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Question about comic book ad from 1965...

Old 11-09-18, 02:36 PM
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Question about comic book ad from 1965...

This ad for "Record Riot" appeared on the back of numerous Charlton comic books in 1965.






It lists 60 then-popular songs, which would never have sold in one batch for $2.98 if they were by the original artists (the Beatles, the Four Seasons, the Drifters, the Beach Boys, Dusty Springfield, Roger Miller, etc.).

What did people get if they bought this? One group doing all the songs? Several different cover bands? Instrumentals only?

Well, I googled "Record Riot comic book ad" and got this page:

http://leescomicrack.blogspot.com/20...cord-riot.html

And it takes forever for the writer, Lee, to get to the question of what the music sounds like and he doesn't fully answer my questions, but here's what he says:

Yikes. There are some adequate imitations in the mix, but quite a number are something less than same, with the Beatles, Beach Boys, and Rolling Stones numbers especially awful (it's a toss-up between Help Me Rhonda and Good Vibrations). Not bad at all are Surfin' Bird, Summer in the City (a tad under-produced, but what can we expect?), This Diamond Ring, and My Girl. Overall, lousy, but not as lousy as we might expect. (Faint praise, you say?)

So why did I hunt these down? Because I love sound-alikes--don't ask me why. I love all the tracks here--good, bad, and I-want-my-$3.49-back dreadful. Sound-alikes make up about 1/10 of my collection, so I guess I'd better like the things.

Last edited by Ash Ketchum; 11-09-18 at 02:45 PM.
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Old 11-09-18, 02:38 PM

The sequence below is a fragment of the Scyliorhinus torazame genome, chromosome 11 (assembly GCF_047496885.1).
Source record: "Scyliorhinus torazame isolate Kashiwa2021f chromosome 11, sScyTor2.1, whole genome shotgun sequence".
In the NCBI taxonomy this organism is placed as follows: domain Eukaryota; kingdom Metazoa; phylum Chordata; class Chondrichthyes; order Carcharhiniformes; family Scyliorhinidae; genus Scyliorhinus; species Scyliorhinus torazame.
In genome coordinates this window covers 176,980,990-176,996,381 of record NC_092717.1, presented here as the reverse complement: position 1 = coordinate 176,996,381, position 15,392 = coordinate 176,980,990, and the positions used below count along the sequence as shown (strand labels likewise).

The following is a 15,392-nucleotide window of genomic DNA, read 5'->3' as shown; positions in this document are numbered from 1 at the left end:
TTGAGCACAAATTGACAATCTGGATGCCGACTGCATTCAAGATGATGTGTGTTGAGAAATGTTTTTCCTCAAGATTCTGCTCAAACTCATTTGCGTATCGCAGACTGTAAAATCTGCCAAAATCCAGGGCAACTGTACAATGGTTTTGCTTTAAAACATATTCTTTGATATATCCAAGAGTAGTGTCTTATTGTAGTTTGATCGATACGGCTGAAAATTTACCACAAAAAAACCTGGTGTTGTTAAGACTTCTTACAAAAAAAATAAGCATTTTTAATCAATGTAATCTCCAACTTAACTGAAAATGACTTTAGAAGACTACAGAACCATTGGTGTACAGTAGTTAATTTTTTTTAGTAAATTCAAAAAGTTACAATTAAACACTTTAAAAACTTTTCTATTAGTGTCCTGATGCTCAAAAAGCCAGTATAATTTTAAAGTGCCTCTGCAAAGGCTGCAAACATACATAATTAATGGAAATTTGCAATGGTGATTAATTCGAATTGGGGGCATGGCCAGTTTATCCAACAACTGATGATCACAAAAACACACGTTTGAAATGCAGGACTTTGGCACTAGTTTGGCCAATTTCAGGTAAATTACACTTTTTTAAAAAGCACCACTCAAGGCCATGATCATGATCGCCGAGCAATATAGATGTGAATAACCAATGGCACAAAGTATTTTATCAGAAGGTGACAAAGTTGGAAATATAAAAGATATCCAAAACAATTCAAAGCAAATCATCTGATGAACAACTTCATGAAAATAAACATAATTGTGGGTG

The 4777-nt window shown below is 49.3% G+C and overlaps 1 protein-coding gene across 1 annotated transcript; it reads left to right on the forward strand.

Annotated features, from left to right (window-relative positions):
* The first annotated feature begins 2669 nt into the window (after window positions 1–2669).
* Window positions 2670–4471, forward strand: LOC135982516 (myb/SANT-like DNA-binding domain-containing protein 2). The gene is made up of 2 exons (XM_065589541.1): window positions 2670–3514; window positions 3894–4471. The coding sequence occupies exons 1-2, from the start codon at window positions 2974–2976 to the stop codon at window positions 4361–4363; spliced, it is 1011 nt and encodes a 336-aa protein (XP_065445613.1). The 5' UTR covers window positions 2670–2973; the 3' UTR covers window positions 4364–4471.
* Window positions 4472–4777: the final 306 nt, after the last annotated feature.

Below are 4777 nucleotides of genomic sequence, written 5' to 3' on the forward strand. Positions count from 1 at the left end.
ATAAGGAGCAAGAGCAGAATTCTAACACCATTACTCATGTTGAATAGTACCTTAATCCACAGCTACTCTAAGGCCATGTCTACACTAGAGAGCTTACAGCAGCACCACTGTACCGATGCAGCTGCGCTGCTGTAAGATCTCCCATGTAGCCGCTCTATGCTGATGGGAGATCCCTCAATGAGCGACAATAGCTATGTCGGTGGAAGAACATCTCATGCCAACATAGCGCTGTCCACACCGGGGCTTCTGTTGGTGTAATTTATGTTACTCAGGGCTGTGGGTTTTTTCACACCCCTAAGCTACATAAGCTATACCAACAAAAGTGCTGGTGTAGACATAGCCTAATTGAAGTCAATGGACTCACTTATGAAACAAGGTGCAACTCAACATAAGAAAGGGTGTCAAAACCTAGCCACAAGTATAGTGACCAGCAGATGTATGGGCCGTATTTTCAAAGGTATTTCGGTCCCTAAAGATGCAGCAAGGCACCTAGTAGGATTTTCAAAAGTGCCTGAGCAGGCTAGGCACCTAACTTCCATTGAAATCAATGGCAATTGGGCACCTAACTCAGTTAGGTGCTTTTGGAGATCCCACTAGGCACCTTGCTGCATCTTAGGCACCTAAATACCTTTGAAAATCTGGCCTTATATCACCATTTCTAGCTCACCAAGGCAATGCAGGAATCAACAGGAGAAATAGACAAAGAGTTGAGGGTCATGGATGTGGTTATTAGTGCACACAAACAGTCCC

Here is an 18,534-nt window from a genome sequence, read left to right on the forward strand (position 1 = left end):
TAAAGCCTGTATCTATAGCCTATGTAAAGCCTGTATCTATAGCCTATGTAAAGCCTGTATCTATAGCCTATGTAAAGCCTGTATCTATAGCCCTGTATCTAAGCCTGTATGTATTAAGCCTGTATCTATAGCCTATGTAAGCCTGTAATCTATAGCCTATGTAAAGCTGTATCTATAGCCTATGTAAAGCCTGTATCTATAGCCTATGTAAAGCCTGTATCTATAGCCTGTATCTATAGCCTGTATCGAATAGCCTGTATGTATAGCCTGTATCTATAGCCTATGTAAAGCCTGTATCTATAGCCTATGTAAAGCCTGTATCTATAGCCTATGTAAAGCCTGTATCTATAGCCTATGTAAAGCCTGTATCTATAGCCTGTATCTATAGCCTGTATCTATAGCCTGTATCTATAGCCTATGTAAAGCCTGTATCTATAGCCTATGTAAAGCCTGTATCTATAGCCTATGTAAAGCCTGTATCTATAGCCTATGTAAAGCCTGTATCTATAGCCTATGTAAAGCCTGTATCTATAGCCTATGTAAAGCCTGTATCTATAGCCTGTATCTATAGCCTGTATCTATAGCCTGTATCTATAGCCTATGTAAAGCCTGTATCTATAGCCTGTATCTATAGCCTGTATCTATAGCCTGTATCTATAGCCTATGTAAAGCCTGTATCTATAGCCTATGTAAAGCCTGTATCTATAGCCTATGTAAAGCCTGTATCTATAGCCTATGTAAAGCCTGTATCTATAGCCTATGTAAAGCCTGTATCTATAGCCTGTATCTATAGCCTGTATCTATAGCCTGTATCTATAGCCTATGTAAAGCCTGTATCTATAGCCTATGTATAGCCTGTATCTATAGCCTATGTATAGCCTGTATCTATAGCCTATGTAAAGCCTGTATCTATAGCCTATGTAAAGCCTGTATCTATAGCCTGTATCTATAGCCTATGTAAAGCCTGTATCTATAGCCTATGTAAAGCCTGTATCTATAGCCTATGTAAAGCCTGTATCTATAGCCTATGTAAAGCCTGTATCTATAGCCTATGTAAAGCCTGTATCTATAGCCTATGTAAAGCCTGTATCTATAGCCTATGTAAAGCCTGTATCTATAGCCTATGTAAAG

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Re: Question about comic book ad from 1965...

I'm almost positive it would be cover versions, possibly by some anonymous group doing all of them. That sort of thing was fairly common before the 1970s.
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Old 11-09-18, 06:10 PM
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Re: Question about comic book ad from 1965...

Originally Posted by PhantomStranger View Post
I'm almost positive it would be cover versions, possibly by some anonymous group doing all of them. That sort of thing was fairly common before the 1970s.
I found a few 8-track tapes in my mom's attic once with a bunch of covers of popular songs by unknown artists. I have no idea what they sound like 'cause my parents threw away the 8-track player ages ago.
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Old 11-09-18, 08:46 PM
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Re: Question about comic book ad from 1965...

Very likely covers by session musicians needing a paycheck. My understanding of music rights is that you have to get the artist's permission to use a song in a movie but you only have to pay royalties to have someone else do a cover. That's why so many movies use covers of Beatles songs.
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Old 11-10-18, 01:55 AM
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Re: Question about comic book ad from 1965...

I remember those compilation albums from the 70s and 80s by K-Tel, which went out of their way to let you know that all songs were recorded by the original artists.